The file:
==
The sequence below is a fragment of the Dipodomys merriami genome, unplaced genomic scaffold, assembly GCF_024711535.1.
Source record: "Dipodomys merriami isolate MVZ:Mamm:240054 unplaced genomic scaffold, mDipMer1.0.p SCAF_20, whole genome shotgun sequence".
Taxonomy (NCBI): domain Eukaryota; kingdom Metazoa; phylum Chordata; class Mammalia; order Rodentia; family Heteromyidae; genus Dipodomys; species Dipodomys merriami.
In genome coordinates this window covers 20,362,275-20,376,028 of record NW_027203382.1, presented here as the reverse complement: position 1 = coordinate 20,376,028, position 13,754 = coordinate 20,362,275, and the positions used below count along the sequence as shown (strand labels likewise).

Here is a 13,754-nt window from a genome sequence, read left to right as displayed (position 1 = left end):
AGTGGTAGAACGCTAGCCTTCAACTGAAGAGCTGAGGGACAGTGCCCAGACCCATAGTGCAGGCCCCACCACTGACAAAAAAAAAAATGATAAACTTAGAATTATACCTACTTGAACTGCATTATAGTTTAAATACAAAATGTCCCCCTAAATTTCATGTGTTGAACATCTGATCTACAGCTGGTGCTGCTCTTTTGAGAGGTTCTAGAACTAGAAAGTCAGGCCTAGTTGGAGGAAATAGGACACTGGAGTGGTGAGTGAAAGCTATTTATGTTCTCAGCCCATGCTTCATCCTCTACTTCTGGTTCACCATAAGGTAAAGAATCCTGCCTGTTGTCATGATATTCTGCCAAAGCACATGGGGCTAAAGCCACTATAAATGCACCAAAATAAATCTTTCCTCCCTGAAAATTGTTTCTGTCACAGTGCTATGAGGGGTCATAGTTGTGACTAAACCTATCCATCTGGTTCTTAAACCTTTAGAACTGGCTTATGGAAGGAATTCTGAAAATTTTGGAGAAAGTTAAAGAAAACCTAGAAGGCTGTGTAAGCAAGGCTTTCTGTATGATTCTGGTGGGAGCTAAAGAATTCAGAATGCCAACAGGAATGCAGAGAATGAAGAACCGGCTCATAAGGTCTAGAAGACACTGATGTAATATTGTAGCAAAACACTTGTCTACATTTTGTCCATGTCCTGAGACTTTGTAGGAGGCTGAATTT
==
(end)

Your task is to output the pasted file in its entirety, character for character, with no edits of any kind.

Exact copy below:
The sequence below is a fragment of the Dipodomys merriami genome, unplaced genomic scaffold, assembly GCF_024711535.1.
Source record: "Dipodomys merriami isolate MVZ:Mamm:240054 unplaced genomic scaffold, mDipMer1.0.p SCAF_20, whole genome shotgun sequence".
Taxonomy (NCBI): domain Eukaryota; kingdom Metazoa; phylum Chordata; class Mammalia; order Rodentia; family Heteromyidae; genus Dipodomys; species Dipodomys merriami.
In genome coordinates this window covers 20,362,275-20,376,028 of record NW_027203382.1, presented here as the reverse complement: position 1 = coordinate 20,376,028, position 13,754 = coordinate 20,362,275, and the positions used below count along the sequence as shown (strand labels likewise).

Here is a 13,754-nt window from a genome sequence, read left to right as displayed (position 1 = left end):
AGTGGTAGAACGCTAGCCTTCAACTGAAGAGCTGAGGGACAGTGCCCAGACCCATAGTGCAGGCCCCACCACTGACAAAAAAAAAAATGATAAACTTAGAATTATACCTACTTGAACTGCATTATAGTTTAAATACAAAATGTCCCCCTAAATTTCATGTGTTGAACATCTGATCTACAGCTGGTGCTGCTCTTTTGAGAGGTTCTAGAACTAGAAAGTCAGGCCTAGTTGGAGGAAATAGGACACTGGAGTGGTGAGTGAAAGCTATTTATGTTCTCAGCCCATGCTTCATCCTCTACTTCTGGTTCACCATAAGGTAAAGAATCCTGCCTGTTGTCATGATATTCTGCCAAAGCACATGGGGCTAAAGCCACTATAAATGCACCAAAATAAATCTTTCCTCCCTGAAAATTGTTTCTGTCACAGTGCTATGAGGGGTCATAGTTGTGACTAAACCTATCCATCTGGTTCTTAAACCTTTAGAACTGGCTTATGGAAGGAATTCTGAAAATTTTGGAGAAAGTTAAAGAAAACCTAGAAGGCTGTGTAAGCAAGGCTTTCTGTATGATTCTGGTGGGAGCTAAAGAATTCAGAATGCCAACAGGAATGCAGAGAATGAAGAACCGGCTCATAAGGTCTAGAAGACACTGATGTAATATTGTAGCAAAACACTTGTCTACATTTTGTCCATGTCCTGAGACTTTGTAGGAGGCTGAATTT